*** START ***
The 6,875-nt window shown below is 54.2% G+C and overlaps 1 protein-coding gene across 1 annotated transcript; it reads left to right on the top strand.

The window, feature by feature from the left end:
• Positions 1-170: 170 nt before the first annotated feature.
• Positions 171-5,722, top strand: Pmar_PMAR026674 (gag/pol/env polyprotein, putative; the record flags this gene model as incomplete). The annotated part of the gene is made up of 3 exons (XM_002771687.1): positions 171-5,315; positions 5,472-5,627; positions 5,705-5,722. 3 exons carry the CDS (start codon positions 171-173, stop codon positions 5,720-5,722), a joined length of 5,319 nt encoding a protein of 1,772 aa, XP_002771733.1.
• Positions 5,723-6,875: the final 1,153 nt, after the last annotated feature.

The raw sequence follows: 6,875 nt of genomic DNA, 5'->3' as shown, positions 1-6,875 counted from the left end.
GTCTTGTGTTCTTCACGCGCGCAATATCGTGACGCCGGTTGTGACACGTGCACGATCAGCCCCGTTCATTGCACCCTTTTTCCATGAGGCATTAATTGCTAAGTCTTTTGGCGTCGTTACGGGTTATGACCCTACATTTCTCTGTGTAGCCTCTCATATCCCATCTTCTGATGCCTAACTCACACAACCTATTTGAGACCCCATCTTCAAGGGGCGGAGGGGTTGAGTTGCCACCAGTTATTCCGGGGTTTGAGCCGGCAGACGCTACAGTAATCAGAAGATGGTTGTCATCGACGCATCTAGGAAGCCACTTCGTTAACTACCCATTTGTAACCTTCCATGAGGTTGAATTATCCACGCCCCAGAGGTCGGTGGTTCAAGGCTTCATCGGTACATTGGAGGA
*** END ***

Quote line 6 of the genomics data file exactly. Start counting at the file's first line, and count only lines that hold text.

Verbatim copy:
The raw sequence follows: 6,875 nt of genomic DNA, 5'->3' as shown, positions 1-6,875 counted from the left end.